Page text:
Csányi-Wills’ Haunting Orchestral Songs

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CSÁNYI-WILLS: 3 Songs–Budapest 1944*. 6 A.E. Housman Songs+. Elegy for Our Time* / *Ilona Domnich, soprano; +Nicky Spence, tenor; +Jacques Imbrailo, baritone; +Chris McKay, hornist; Londamis Ensemble; Mark Eager, conductor / Toccata Classics TOCC0329

This is how musical connections sometimes come my way. I gave a glowing review to the two CDs of Mieczysław Weinberg’s Violin Sonatas by violinist Yuri Kalnits and pianist Michael Csányi-Wills, then I sent a link of the review to the pianist (I couldn’t find an email address for the violinist, and his on-site contact form didn’t work), and voila, Csányi-Wills wrote me back and asked if I knew he was also a composer (I didn’t) and if I had heard his album of songs with orchestra (I hadn’t). So he kindly sent me download links for the album as mp3 files,and here we are.

What drew me to review these songs were the trailer for them on YouTube. There, I heard music that was intriguing: modern, yet tuneful. The vocal line reminded me a bit of Vaughan Williams, but the orchestral context sounded more modern and, dare I say it, unique and personal. The basic language is tonal, but the overall feeling of each song seems to vacillate in key structure, primarily through the highly imaginative orchestration in which colors, and chord positions, shift rapidly like a light switch being turned on and off.

Interestingly, all of these orchestral songs deal with loss. In Three Songs–Budapest 1944 Csányi-Wills uses incidents in his own family history to overlay the fate of Hungarian Jews under the Nazis. Mortality is an omnipresent theme in A.E. Housman’s Shropshire Lad poems, and Elegy for Our Time sets an anguished lament by Jessica d’Este, sparked by the death of her granddaughter in a car crash. Csányi-Wills responds to the stimulus of these dark texts with music that is hauntingly lyrical and elegiac. It is also remarkable in structure and form, borrowing bits of Britten, Vaughan Williams and Knussen yet swathed in his own feeling for melody and structure. Listening to these songs, I couldn’t escape the feeling that I had heard this musical style before but just couldn’t place the composer. That’s how good they are, and how deep an impression they made. Moreover, the style for each separate group of pieces differed from the others, always the mark of a fine composer. There is an almost Mahlerian sense of deep sorrow in these songs; taken as a whole, in one sitting, is almost a bit overwhelming for a sensitive listener.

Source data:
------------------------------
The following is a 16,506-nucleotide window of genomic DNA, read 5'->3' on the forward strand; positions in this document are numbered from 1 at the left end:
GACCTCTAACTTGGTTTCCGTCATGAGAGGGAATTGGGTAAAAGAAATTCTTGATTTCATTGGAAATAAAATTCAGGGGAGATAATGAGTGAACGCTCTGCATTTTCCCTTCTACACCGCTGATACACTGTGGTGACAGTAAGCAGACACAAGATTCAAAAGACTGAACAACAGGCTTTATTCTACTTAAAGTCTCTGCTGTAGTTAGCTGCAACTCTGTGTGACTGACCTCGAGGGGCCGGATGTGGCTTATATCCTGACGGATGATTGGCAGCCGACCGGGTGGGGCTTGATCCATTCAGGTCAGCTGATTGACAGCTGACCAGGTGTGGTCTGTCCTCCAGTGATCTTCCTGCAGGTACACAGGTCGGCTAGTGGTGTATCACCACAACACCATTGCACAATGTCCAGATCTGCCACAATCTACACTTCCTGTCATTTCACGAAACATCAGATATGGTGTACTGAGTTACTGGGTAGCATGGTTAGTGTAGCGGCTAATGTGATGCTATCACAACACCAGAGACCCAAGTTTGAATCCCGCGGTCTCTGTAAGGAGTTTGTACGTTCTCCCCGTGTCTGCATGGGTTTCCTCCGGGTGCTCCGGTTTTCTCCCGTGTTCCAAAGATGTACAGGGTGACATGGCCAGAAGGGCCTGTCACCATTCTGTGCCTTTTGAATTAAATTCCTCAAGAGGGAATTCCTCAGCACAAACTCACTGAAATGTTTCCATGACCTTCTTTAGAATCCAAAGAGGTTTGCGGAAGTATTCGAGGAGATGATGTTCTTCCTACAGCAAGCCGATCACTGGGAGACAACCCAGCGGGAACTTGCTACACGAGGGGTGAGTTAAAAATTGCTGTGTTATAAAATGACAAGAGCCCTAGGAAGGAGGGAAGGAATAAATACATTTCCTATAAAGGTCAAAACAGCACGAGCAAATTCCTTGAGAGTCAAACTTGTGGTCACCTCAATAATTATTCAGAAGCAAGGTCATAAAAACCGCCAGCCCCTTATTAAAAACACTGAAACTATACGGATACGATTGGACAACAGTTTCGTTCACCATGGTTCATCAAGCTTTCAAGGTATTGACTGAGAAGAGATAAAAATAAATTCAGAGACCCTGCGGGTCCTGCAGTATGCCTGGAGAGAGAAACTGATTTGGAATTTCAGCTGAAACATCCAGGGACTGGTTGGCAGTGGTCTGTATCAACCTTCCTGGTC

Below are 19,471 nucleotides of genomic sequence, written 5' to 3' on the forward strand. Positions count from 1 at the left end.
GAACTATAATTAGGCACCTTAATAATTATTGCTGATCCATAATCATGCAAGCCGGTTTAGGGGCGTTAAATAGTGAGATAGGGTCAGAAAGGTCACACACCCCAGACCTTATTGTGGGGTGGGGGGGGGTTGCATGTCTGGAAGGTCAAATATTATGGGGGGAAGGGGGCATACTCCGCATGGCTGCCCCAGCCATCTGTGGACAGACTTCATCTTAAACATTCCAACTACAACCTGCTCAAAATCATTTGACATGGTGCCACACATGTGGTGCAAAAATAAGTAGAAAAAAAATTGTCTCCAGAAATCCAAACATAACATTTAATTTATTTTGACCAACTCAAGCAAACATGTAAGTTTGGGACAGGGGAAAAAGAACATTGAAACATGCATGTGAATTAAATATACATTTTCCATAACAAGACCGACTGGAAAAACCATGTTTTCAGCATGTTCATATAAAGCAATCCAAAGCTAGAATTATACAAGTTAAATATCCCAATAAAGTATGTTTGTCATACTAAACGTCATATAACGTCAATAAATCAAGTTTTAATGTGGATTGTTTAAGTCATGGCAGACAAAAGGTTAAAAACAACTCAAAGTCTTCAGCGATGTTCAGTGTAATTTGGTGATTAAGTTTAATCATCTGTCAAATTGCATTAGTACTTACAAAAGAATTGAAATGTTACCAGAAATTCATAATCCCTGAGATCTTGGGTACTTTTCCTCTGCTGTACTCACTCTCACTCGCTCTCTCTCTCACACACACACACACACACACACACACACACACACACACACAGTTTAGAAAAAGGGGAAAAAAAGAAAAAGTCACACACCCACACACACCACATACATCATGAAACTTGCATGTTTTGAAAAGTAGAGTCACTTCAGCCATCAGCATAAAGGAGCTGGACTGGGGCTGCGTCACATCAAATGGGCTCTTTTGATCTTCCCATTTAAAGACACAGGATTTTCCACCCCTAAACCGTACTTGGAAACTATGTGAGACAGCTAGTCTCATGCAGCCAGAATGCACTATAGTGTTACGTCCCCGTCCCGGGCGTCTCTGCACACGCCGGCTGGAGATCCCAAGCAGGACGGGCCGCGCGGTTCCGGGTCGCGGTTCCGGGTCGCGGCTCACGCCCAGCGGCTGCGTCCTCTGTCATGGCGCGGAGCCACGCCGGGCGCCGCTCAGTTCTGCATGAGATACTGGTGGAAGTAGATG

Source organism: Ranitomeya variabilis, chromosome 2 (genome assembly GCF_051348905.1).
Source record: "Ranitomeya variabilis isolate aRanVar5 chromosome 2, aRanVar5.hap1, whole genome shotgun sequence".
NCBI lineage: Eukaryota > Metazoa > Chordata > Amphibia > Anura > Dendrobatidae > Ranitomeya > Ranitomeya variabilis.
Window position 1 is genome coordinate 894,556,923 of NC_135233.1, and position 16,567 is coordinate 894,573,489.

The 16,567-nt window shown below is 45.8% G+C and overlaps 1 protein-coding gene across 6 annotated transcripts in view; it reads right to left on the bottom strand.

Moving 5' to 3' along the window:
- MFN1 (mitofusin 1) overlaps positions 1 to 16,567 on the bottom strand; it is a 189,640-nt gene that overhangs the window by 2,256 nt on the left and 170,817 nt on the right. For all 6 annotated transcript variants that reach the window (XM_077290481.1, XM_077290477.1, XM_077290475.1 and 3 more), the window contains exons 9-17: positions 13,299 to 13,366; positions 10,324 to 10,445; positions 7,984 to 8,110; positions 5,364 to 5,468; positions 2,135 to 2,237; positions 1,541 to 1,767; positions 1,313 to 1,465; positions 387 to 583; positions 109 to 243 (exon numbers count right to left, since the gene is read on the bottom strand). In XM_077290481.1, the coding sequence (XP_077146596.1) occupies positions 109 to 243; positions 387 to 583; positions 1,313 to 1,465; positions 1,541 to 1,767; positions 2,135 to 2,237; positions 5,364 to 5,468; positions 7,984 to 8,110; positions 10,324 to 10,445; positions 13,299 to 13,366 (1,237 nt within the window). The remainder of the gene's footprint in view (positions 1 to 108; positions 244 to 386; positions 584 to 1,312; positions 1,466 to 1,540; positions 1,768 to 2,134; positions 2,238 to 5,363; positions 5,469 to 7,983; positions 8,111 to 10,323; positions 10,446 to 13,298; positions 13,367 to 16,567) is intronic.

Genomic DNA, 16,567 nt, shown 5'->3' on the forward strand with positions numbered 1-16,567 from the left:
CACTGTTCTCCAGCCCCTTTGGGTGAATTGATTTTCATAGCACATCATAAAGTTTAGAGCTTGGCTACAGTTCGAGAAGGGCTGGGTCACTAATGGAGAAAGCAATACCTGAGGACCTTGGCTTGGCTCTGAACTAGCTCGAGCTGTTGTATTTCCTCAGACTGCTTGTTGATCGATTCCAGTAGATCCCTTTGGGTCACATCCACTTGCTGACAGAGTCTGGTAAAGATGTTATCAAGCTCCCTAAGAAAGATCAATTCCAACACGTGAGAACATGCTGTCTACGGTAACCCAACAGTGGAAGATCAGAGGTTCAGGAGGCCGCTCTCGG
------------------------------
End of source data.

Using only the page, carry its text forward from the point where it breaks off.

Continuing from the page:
It also doesn’t hurt that Csányi-Wills was extremely fortunate to find singers who possess outstanding voices as such, generally good diction, and communicative skills. It would be easy for a professional singer, hired for the occasion, to give a good, solid reading of this music without getting into an understanding of the text, but the singers chosen deliver the goods on all of these levels. The first three Housman songs are sung by the baritone, originally written for James Robinson, while the last three for tenor were composed, it seems, individually, one by one, for conductor Mark Wilson and the Dunblane Chamber Orchestra.

One of the salient features of Csányi-Wills’ compositional style is his knack for finding just the right sound-color for each note and phrase, and as one goes through the album one is often surprised by his sheer variety of sound. I was particularly struck, for instance, by one of the tenor songs from the Housman group, On the idle hill of summer. Here, the composer uses a surprisingly lush-sounding body of strings, yet resists the temptation (too easy nowadays, alas) to swath his music in comforting “pretty” sounds. Indeed, as the song progresses and we reach the section with the words, “Far and near and low and louder / On the roads of earth go by, / Dear to friends and food for powder / Soldiers marching, all to die,” the mood suddenly becomes darker and much more tense, the strings playing sweeping yet stabbing figures as the vocal line is intensified not only in volume but by the use of a higher tessitura. This agitation is continued and built upon as the strings move into fast-moving scale figures, rising upward like stabbing shards of lightning, as the tenor sings “None that go return again / Far the calling bugles hollo, / High the screaming fife replies “ This is the mark of a first-rate composer who understands mood and how to create and sustain it. This is immediately followed by White in the Moon, and here Csányi-Wills creates an entirely different soundscape behind the singer, an almost palpable “white” sound as the strings play sparsely scored figures and the vocal line is more ambiguous.

The recital ends with Elegy for Our Time, in which the incessant ticking of woodblocks is heard both by itself and behind the softly-scored low string and wind blend, made to sound edgy despite its quietude, as the soprano enters on a mid-range note that doesn’t quite fit the surrounding harmony. Here again, Csányi-Wills has managed to find just the right expression for the words and the instrumental context in which they are set, and again it is different from what came before. In truth, this album could stand as a primer for new composers on orchestration.

I was mesmerized by this album and think you will be, too. Highly recommended.

—© 2016 Lynn René Bayley

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